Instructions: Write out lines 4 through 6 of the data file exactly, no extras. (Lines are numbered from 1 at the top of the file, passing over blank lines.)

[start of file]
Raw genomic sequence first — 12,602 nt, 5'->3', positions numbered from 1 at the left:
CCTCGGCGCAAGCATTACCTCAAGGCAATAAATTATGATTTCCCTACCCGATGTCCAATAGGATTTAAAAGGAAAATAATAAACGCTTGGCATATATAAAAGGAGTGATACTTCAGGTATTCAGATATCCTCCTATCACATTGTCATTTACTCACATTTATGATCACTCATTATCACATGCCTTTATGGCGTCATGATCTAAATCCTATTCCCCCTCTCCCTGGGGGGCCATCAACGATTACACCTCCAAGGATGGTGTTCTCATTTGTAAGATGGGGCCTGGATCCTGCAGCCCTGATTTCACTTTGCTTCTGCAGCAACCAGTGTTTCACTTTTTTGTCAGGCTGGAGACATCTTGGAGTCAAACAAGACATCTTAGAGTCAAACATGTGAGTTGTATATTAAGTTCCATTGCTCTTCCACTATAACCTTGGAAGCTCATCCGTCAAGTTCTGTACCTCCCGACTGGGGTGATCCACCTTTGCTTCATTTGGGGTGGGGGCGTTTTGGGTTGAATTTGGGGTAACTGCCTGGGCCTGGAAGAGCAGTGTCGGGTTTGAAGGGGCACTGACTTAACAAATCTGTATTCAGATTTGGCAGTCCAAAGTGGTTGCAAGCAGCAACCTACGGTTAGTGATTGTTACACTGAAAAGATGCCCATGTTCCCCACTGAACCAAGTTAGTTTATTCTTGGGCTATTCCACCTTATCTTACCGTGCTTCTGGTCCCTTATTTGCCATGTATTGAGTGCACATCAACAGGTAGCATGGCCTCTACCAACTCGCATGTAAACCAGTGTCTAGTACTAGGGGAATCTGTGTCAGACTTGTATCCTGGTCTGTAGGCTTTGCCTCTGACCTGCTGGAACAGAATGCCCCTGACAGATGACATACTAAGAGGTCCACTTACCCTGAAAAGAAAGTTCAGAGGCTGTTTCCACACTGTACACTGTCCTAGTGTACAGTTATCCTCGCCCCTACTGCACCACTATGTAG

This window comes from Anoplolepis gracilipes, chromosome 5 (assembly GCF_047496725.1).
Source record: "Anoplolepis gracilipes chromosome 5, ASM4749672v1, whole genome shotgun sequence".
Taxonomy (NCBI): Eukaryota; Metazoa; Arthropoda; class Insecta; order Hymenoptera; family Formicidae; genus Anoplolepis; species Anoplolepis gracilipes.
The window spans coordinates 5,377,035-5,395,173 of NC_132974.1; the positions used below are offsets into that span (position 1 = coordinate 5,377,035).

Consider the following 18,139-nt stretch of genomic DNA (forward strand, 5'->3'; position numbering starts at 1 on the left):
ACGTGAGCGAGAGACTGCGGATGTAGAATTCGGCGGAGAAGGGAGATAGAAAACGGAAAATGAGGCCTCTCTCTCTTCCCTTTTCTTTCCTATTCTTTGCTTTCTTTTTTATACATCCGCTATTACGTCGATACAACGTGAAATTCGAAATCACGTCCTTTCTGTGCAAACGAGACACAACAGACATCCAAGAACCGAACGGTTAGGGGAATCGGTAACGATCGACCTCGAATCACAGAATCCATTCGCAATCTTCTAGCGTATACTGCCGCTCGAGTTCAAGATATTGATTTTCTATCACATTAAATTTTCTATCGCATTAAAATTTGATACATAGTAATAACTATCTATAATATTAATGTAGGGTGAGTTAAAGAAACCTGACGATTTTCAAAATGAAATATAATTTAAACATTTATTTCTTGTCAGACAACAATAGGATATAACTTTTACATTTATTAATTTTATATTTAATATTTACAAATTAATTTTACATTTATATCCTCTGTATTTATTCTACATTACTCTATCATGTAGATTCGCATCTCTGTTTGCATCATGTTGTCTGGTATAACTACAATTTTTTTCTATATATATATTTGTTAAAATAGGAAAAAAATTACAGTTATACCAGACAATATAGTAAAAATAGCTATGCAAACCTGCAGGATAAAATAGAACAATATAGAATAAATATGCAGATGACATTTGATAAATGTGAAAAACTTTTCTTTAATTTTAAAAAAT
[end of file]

Source record: "Anoplolepis gracilipes chromosome 5, ASM4749672v1, whole genome shotgun sequence".
Taxonomy (NCBI): Eukaryota; Metazoa; Arthropoda; class Insecta; order Hymenoptera; family Formicidae; genus Anoplolepis; species Anoplolepis gracilipes.
The window spans coordinates 5,377,035-5,395,173 of NC_132974.1; the positions used below are offsets into that span (position 1 = coordinate 5,377,035).